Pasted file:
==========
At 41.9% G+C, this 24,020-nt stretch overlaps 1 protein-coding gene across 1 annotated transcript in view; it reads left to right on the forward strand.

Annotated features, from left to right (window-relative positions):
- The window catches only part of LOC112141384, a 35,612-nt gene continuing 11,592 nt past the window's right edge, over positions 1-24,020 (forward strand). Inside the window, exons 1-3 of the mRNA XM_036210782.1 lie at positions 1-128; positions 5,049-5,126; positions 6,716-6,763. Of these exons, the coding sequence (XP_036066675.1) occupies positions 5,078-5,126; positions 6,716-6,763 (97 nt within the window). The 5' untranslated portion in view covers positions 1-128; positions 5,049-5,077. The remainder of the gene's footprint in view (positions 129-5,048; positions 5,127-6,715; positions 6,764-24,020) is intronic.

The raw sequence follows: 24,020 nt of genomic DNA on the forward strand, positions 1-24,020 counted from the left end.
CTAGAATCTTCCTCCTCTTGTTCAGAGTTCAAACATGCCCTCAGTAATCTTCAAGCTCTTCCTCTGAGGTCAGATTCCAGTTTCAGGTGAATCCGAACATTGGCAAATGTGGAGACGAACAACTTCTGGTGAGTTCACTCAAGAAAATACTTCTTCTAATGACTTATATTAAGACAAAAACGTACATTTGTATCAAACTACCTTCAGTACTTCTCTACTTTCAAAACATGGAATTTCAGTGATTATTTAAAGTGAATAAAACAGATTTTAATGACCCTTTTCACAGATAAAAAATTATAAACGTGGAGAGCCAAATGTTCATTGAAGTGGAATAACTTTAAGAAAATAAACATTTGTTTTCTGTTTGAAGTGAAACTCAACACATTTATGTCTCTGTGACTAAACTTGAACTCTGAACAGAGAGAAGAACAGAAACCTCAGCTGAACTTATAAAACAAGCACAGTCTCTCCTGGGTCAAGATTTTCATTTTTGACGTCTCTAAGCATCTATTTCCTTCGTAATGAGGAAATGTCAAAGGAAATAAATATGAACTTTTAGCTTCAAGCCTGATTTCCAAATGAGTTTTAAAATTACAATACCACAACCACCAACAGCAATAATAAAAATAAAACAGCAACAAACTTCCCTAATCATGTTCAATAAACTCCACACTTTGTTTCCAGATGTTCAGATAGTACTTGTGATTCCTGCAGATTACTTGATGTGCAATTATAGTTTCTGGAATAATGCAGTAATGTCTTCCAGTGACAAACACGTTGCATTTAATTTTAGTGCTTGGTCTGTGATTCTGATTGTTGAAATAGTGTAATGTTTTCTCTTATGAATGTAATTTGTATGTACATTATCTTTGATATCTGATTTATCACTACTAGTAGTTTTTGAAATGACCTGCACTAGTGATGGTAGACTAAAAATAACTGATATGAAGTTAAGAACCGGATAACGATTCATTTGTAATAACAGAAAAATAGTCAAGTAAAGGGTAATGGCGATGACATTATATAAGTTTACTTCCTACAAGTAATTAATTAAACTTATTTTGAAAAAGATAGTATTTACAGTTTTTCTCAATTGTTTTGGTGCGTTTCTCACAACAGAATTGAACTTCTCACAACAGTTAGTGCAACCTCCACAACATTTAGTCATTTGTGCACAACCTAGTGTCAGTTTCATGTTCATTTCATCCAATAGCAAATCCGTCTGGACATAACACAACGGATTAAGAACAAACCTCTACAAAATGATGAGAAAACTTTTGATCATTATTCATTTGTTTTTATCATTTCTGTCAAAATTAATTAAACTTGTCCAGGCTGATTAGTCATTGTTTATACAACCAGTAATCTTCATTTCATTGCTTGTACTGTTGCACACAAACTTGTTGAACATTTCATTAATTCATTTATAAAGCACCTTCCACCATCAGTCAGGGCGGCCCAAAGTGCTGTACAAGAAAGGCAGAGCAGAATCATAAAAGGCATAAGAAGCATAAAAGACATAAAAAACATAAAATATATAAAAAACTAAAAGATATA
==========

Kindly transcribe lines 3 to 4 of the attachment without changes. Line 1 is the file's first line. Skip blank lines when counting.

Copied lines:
- The window catches only part of LOC112141384, a 35,612-nt gene continuing 11,592 nt past the window's right edge, over positions 1-24,020 (forward strand). Inside the window, exons 1-3 of the mRNA XM_036210782.1 lie at positions 1-128; positions 5,049-5,126; positions 6,716-6,763. Of these exons, the coding sequence (XP_036066675.1) occupies positions 5,078-5,126; positions 6,716-6,763 (97 nt within the window). The 5' untranslated portion in view covers positions 1-128; positions 5,049-5,077. The remainder of the gene's footprint in view (positions 129-5,048; positions 5,127-6,715; positions 6,764-24,020) is intronic.

The raw sequence follows: 24,020 nt of genomic DNA on the forward strand, positions 1-24,020 counted from the left end.